ASTRAL (October 1st)
YOU'VE GOT RED ON YOU TAKES PART IN THE 31 DAYS OF HALLOWEEN CHALLENGE; WATCHING ONE HORROR MOVIE A DAY THROUGHOUT OCTOBER. SOME OF THEM OLD, SOME OF THEM NEW, SOME OF THEM HAVE JUST BEEN ON OUR SHELVES FOR YEARS GATHERING DUST, STILL IN CELLOPHANE...
We got a lot out of last year's '31 Days' challenge. Sometimes it's not always easy to watch as many genre films as you like, so to be given an excuse to plough through 31 movies that you've never seen is something of a welcome pressure (I'll remind myself of that when I am up to my eyeballs in work and trying to fit a horror movie into my evening).
For the first entry, I was kind of tempted to go for a classic. Something that I have been meaning to watch for years but I've never managed to sit down and watch, perhaps. Instead, I decided to scan Netflix and winded up plucking for a film I've never heard of. This is always fraught with risk. But hey, this one had Frank Dillane in and I like his character in Fear the Walking Dead, so what the hell?
The film I am referring to is a relatively new release called 'Astral' – a British horror film about Alex (Dillane) , a college student who embarks upon a personal quest to 'astral project'. His motives? Well the opening scene shows his mum investigating some creepy whispering sounds coming from an upstairs room and then committing suicide by hanging herself from the stairwell. Does he want to make contact with her spirit? We're never really sure but what we do realise very quickly is that he's done that thing that all people do when they mess around with the other side. He's opened a door/gate. The more he astral projects, the more frequent and sinister his visions get. Sometimes it's a small wispy black fog (like the smoke monster from Lost, but wee) and others it's a horned demon thing. Either way, it's not good news.
The concept of astral projection is a subject that has been referenced before in a number of movies - most recently within the Insidious franchise. However it's not really one that's been explored in any great detail. The opening scenes of Astral threaten to shed some light on the phenomena. However the academic setting and tone of the opening scenes are never really built on, despite the introduction of a 'Basil Exposition' character who reappears in act two. However, he soon vanishes from the story all together. Just like most of the other characters who populate the film. They really have no real bearing on the plot whatsoever.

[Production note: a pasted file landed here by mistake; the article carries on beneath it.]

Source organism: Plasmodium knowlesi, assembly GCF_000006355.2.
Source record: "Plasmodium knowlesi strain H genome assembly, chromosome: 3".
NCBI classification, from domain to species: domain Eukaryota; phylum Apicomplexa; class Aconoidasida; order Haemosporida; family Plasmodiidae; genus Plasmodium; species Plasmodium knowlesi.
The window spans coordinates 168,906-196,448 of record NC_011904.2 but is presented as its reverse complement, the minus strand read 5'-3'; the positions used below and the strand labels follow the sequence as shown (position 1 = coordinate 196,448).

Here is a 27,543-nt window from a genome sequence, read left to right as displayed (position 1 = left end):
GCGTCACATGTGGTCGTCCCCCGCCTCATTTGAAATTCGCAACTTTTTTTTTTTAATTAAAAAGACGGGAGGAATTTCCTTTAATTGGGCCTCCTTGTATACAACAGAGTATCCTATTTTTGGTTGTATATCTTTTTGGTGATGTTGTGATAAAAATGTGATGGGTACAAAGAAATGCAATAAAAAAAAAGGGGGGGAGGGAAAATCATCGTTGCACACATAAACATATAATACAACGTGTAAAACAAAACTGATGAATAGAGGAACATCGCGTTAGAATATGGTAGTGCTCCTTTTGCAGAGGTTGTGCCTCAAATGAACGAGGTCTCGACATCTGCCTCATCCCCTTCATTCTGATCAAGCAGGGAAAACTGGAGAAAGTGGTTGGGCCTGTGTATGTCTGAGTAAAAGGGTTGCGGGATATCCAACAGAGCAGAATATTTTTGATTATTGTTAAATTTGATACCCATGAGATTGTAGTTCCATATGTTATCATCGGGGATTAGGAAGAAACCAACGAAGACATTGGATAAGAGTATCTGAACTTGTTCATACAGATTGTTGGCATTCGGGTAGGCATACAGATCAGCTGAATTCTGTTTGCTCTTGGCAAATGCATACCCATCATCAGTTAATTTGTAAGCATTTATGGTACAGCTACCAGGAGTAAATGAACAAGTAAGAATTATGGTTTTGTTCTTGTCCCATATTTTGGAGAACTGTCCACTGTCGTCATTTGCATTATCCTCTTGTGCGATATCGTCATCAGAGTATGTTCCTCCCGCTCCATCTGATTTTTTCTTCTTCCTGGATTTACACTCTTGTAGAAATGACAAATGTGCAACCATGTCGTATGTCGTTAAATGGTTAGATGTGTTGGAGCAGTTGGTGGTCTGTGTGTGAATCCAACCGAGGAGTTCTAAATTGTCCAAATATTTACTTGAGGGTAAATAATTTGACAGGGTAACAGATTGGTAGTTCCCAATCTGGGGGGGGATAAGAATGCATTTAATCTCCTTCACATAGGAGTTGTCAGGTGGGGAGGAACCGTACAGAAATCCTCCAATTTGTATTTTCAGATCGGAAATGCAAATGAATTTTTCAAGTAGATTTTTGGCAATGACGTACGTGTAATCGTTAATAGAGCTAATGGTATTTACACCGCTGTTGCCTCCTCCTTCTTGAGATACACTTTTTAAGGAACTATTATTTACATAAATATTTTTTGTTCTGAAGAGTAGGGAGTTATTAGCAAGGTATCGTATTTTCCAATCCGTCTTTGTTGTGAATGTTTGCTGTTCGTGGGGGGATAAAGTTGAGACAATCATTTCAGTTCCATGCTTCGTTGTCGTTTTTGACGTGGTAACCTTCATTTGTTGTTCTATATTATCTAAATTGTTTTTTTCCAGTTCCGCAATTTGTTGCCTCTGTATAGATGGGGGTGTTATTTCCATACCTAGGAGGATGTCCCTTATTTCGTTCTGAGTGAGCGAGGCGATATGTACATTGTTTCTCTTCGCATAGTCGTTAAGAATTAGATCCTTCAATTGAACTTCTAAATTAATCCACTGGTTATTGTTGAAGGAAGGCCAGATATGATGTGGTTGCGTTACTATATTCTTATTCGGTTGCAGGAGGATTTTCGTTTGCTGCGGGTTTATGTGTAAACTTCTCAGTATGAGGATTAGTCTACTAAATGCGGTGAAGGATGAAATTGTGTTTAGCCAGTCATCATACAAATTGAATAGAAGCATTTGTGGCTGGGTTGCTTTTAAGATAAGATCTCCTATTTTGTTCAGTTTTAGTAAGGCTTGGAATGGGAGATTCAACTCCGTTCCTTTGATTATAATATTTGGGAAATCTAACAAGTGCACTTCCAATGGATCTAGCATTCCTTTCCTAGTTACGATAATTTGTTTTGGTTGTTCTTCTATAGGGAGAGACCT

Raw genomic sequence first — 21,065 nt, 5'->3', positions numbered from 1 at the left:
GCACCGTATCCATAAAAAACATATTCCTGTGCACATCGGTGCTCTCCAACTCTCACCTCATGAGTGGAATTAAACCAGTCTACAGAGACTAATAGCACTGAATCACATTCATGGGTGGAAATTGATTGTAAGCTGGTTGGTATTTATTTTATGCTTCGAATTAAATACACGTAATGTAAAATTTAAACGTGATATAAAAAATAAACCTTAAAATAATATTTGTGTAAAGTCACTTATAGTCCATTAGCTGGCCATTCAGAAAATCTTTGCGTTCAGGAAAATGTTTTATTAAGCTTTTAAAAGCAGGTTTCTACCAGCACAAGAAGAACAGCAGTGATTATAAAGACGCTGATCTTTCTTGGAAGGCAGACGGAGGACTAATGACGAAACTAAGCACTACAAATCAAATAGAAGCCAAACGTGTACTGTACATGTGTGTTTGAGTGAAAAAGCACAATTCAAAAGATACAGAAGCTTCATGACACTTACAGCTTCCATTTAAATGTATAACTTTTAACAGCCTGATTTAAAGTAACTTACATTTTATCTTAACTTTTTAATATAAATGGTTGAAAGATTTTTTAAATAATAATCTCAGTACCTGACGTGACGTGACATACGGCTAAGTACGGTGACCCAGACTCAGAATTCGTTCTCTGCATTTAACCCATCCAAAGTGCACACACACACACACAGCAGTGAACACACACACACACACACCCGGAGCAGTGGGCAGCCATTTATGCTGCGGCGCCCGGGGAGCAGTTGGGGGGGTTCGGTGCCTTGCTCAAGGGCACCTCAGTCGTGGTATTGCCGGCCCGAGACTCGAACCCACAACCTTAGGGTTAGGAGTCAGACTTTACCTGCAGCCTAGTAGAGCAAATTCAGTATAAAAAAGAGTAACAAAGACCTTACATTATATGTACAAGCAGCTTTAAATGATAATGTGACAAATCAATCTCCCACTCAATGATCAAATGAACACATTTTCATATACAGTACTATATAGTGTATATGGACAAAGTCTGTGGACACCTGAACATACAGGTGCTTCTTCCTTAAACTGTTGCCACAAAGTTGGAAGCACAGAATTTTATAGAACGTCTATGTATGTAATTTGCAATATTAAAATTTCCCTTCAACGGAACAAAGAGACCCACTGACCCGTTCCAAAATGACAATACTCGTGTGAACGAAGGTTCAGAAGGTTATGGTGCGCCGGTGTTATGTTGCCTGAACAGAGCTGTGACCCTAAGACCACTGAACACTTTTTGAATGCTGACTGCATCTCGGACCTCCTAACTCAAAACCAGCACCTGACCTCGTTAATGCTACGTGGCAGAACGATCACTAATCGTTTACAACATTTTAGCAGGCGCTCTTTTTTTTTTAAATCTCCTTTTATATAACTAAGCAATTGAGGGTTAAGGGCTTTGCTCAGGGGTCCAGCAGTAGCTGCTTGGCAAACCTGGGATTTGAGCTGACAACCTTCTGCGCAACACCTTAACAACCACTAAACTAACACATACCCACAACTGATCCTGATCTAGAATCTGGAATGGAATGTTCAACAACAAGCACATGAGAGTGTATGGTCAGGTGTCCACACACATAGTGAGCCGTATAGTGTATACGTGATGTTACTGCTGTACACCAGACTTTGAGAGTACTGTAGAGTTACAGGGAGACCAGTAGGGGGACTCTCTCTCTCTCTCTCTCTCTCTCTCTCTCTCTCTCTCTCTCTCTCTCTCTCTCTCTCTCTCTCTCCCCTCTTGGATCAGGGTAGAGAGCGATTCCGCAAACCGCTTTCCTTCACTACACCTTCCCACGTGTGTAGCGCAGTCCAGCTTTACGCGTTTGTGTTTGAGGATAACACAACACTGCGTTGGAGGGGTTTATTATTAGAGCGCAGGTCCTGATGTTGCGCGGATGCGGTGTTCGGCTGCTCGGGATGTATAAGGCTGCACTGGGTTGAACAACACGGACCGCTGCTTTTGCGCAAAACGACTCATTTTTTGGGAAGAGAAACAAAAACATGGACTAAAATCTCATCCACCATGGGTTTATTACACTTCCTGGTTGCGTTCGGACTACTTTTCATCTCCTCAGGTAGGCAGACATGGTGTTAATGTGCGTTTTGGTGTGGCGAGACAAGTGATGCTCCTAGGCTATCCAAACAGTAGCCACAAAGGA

In fact, that's the overriding feeling that you get when you watch Astral. It just feels a little bit too haphazard and inconsistent in its approach. The direction and editing and dialogue and acting are all a bit hit and miss. Shots linger for a bit too long on the final images of certain scenes, some key thrills are underplayed and although the acting is generally ok, the script does them something of a disservice to be honest. It's a shame because the build up and atmosphere of Astral is effective at times. The decision to suggest rather than show the lurking presences works well for the first forty minutes or so of the film. Director Chris Mul adhere's to the old idea that the imagination can create a more frightening prospect that anything you can show on screen and there are a couple of neat visuals here that work quite nicely.
But unfortunately the film collapses in the third act. I mean, I had a horrid feeling that things wouldn't be wrapped up sufficiently and my fears were proved correct. It's a non-ending really. One that'll make you frown. Or shout, if you're that way inclined. There's no real connection in those last scenes between much of what has come before and the abruptness of the final scenes (not to mention the fact it doesn't really convey any real message or point) is fatally damaging.
It's a shame because Dillane gives a solid performance and there is a thirty minute section of the film where it almost promises to be good. But alas, it just couldn't maintain that level of intrigue throughout and ended up in a place that was both confusing and disappointing. Maybe I should have opted for The Cabinet of Dr Caligari after all...